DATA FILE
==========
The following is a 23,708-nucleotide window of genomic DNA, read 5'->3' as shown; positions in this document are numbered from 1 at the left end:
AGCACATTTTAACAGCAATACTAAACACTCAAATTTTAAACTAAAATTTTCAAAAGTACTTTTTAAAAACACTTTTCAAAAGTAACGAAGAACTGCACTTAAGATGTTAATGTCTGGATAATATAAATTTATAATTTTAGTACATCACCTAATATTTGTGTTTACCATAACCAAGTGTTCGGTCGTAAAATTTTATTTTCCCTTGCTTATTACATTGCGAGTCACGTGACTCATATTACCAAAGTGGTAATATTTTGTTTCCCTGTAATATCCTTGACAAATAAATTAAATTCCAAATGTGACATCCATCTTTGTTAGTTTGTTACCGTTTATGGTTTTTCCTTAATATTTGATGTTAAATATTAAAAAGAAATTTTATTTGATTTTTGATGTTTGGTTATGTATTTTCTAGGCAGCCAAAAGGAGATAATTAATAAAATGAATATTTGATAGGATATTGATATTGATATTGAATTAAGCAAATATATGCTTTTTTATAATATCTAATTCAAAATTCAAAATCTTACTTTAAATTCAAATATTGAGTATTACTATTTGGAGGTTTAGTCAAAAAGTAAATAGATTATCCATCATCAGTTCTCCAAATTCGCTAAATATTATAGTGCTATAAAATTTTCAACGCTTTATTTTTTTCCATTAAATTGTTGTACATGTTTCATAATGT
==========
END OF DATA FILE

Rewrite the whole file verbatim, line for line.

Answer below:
The following is a 23,708-nucleotide window of genomic DNA, read 5'->3' as shown; positions in this document are numbered from 1 at the left end:
AGCACATTTTAACAGCAATACTAAACACTCAAATTTTAAACTAAAATTTTCAAAAGTACTTTTTAAAAACACTTTTCAAAAGTAACGAAGAACTGCACTTAAGATGTTAATGTCTGGATAATATAAATTTATAATTTTAGTACATCACCTAATATTTGTGTTTACCATAACCAAGTGTTCGGTCGTAAAATTTTATTTTCCCTTGCTTATTACATTGCGAGTCACGTGACTCATATTACCAAAGTGGTAATATTTTGTTTCCCTGTAATATCCTTGACAAATAAATTAAATTCCAAATGTGACATCCATCTTTGTTAGTTTGTTACCGTTTATGGTTTTTCCTTAATATTTGATGTTAAATATTAAAAAGAAATTTTATTTGATTTTTGATGTTTGGTTATGTATTTTCTAGGCAGCCAAAAGGAGATAATTAATAAAATGAATATTTGATAGGATATTGATATTGATATTGAATTAAGCAAATATATGCTTTTTTATAATATCTAATTCAAAATTCAAAATCTTACTTTAAATTCAAATATTGAGTATTACTATTTGGAGGTTTAGTCAAAAAGTAAATAGATTATCCATCATCAGTTCTCCAAATTCGCTAAATATTATAGTGCTATAAAATTTTCAACGCTTTATTTTTTTCCATTAAATTGTTGTACATGTTTCATAATGT